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EACEA National Policies Platform


1. Youth Policy Governance

1.7 Funding youth policy

Last update: 8 January 2021
On this page
  1. How Youth policy is funded
  2. What is funded
  3. Financial accountability
  4. Use of EU Funds


How Youth policy is funded


Youth policy budgeting is covered by “finance laws that determine the nature, sum and allocation of State resources and charges as well as the resulting budgetary and financial balance”. (Art.1 of the Framework law of 1 August 2001 bearing on finance laws). All Finance laws are voted on by the Parliament, which is the budgetary authority.

Youth affairs are a focus of crosscutting cross-ministerial action and consequently affect budgets. Budgeting forms the subject of a DPT – Crosscutting Policy Document (Document de Politique Transversale) summarising the State’s budgetary effort taking all ministries together in various crosscutting fields.

The Crosscutting Policy Document (Document de politique transversale – DPT) “on behalf of youth” presents the State’s total investment on youth policies, made up of various financial programmes. The DPT’s estimated total allocated in 2020 on behalf of young people comes to almost 95 billion euros

One of the DPT’s financial programmes is specifically dedicated to voluntary organisations and youth policies: Programme 163, which constitutes the budget allocated to the Department for Youth, Non-Formal Education and Voluntary Organisations.

In 2020, Programme 163, which comes to over 663 million euros, finances the following actions:

  • Development of civic service
  • Development of Universal National Service
  • Development of voluntary organisations (Non-profit sector)
  • Actions in favor in youth and non-formal  education




What is funded


Priority investments mainly cover :

1) Development of civic service:

The civic commitment programme introduced in 2010 enables any young people who so wish to participate in “general interest missions” for which they are recompensed.


2) Developing the universal national service

The universal national service is aimed at all young people, girls and boys. It takes the form of a mandatory one-month period between 16 and 18 years of age, in the continuity of the citizen journey started in primary school and continued in college, followed by a longer commitment on a voluntary basis, between 16 and 25 years old.

2019 saw the launch of the scheme in 13 pioneer départements. Appropriations to the SNU  in 2020 provided for in Programme 163 should enable the scheme to be deployed throughout the national territory.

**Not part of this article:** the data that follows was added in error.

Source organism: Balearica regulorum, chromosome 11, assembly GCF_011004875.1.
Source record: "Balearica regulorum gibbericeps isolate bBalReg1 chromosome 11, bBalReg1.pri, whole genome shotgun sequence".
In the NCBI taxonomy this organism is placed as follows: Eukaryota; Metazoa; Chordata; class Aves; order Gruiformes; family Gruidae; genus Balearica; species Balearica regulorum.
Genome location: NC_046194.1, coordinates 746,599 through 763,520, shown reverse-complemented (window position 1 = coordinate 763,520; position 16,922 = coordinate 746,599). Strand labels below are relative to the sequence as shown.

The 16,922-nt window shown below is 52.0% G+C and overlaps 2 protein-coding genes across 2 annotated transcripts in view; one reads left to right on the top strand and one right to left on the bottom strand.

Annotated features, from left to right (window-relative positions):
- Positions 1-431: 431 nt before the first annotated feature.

3) Development of non-profit (NGOs) sector, financing in all:

  • the FDVA – Community Life Development Fund (Fonds de Développement de la Vie Associative ); the fund is intended to support community life at national and local level and, more specifically, finance training of volunteers and innovative social action
  • volunteer resource and information centres
  • support for federations of national and regional associations
  • national support for accredited “Youth and Non-Formal Education” associations
  • The functioning of the departmental delegates to the associative life (DDVA)
  • The Citizen Engagement Account (CEC)


4) Actions in favour of youth and non-formal education:

  • European and international mobility
  • providing young people with information (subsidies for youth documentation and information bodies);
  • developing a wider leisure-activity offer and setup of “new-generation holiday camps”;
  • careers in non-formal education field;
  • support for (JEP – Non-Formal Youth Education) organisations projects;
  • support for studies on youth, non-formal education and voluntary organisations.



Source : Draft Finance bill 2019, Ministry of National Education. Program 163 

Draft Finance bill 2020, Ministry of National Education. Program 163  (Projet de Loi de finances 2020, Ministère de l’Éducation nationale et de la jeunesse. Programme 163 Jeunesse et vie associative)



Financial accountability


In the field of youth policies these are the usual mechanisms governing financial responsibility and control relating to management of public funds that apply.